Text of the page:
The Matcha Lava Tart was possibly the one we wanted to try the most. We followed the instructions that had been written for us, and heated it in the oven for 8.5 minutes at 180*. It was a richer, verdant green after baking. It was indeed soft and gooey on the inside, with the lava-like flow as promised. The sides of the tart filling had a soft, set custard texture. If heated for longer, it probably would have been more runny all the way through, but we didn’t want it that liquidy. The filling had a good strength of matcha flavour, balanced with a hint of sweetness. It was not bitter. The tart shell was a thin, crisp sable that had a slightly sandy crunch. It was a good contrast against the smooth tart filling.
We were initially unsure about getting the caneles, as we have had mixed experiences with caneles in the past. Some we had from markets in Brisbane were just squishy all the way through, and we didn’t really get the point of them. Then we tried some from a bakery in Jeonju (South Korea), and they were beautifully caramelised and crisp on the outside. That, we understood, was the art of them. Given the detail that seemed to go into their other cakes (at least from the pictures), we decided to try the Mountain River Patisserie’s caneles. As described above, they were neatly packed for takeaway travel.
The staff member had helpfully written on the box which canele was which. As you can see, it would have been quite hard to tell otherwise. The box also had instructions on how to store the canales, and how to prepare them when you were ready to eat them (if not straightaway).
The Yuzu with choya yuzu canale had a caramelised crunch on the outside, with a good bittersweet flavour. It was particularly crunchy on top. The inside was soft and moist, an interesting texture that was not quite a cream, and not runny, but not a firm cake texture either. It had a light yuzu flavour, but the dollop of yuzu cream on top was stronger. That had a citrusy, balanced, light sweetness, and really drove home that this was a yuzu pastry.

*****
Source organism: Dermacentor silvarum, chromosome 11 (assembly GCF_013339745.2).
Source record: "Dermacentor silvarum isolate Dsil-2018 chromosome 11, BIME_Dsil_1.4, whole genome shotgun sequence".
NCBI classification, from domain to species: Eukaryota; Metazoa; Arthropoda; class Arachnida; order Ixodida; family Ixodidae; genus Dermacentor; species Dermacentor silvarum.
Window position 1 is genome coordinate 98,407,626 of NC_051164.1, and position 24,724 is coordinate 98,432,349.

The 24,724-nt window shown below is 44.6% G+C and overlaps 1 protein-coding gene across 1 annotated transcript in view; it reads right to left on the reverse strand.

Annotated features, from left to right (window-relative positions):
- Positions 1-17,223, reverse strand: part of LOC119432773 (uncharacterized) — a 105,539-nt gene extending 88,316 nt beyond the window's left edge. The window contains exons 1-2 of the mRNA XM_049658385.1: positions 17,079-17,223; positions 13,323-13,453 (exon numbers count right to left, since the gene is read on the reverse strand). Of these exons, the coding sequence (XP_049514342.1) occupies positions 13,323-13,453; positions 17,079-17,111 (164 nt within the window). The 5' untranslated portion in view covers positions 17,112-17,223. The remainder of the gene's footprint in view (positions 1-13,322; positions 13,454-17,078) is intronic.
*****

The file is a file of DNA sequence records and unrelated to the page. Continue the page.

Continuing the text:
The Matcha and sake canele had that similar bittersweet crunchy outside. The interior was more of a springy sponge texture. It had a slight sweetness, possibly from the sake component.
The Earl Grey and rum canele also had a more spongy than custardy centre. It was mildly sweet, with faint floral and citrus notes, in keeping with the components of Earl Grey.
The Hojicha and rum canele had the mildest flavour of the caneles we bought. It was nutty and lightly sweet, but otherwise seemed similar to the underlying flavour of the pastry, rather than being clearly hojicha.
Mountain River Patisserie does some very beautiful cakes, and they clearly take care in their craft. If you are looking for Japanese style cakes and pastries, this is a place you should visit. Note that they are takeaway only though, so if it is going to be some distance home, or you have other errands to run, perhaps bring a cooler bag to keep the treats extra fresh.
Price point: Half baked cheesecakes $8. Matcha lava tart $9. Caneles $5 each.
Value: Alright, for what they were.
Address: 12 Commerce St, Salisbury
Phone: 0474 088 565
Website: Mountain River Patisserie